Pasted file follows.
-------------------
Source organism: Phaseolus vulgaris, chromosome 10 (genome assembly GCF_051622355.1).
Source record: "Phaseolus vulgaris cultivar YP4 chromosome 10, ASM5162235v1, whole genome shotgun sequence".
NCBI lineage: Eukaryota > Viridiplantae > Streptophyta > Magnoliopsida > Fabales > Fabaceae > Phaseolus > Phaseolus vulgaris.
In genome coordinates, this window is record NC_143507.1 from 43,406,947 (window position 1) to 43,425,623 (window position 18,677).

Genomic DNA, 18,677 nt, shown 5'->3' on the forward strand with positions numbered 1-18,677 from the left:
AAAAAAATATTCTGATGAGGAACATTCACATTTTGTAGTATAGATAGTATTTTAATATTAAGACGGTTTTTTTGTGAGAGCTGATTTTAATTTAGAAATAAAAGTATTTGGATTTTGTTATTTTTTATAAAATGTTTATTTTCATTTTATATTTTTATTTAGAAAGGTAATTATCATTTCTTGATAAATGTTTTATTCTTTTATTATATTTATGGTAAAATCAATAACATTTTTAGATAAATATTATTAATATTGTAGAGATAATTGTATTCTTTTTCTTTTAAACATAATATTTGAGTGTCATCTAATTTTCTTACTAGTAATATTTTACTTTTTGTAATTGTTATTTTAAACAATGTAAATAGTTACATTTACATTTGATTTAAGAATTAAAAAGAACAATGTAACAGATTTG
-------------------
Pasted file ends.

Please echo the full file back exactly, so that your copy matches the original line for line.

Source organism: Phaseolus vulgaris, chromosome 10 (genome assembly GCF_051622355.1).
Source record: "Phaseolus vulgaris cultivar YP4 chromosome 10, ASM5162235v1, whole genome shotgun sequence".
NCBI lineage: Eukaryota > Viridiplantae > Streptophyta > Magnoliopsida > Fabales > Fabaceae > Phaseolus > Phaseolus vulgaris.
In genome coordinates, this window is record NC_143507.1 from 43,406,947 (window position 1) to 43,425,623 (window position 18,677).

Genomic DNA, 18,677 nt, shown 5'->3' on the forward strand with positions numbered 1-18,677 from the left:
AAAAAAATATTCTGATGAGGAACATTCACATTTTGTAGTATAGATAGTATTTTAATATTAAGACGGTTTTTTTGTGAGAGCTGATTTTAATTTAGAAATAAAAGTATTTGGATTTTGTTATTTTTTATAAAATGTTTATTTTCATTTTATATTTTTATTTAGAAAGGTAATTATCATTTCTTGATAAATGTTTTATTCTTTTATTATATTTATGGTAAAATCAATAACATTTTTAGATAAATATTATTAATATTGTAGAGATAATTGTATTCTTTTTCTTTTAAACATAATATTTGAGTGTCATCTAATTTTCTTACTAGTAATATTTTACTTTTTGTAATTGTTATTTTAAACAATGTAAATAGTTACATTTACATTTGATTTAAGAATTAAAAAGAACAATGTAACAGATTTG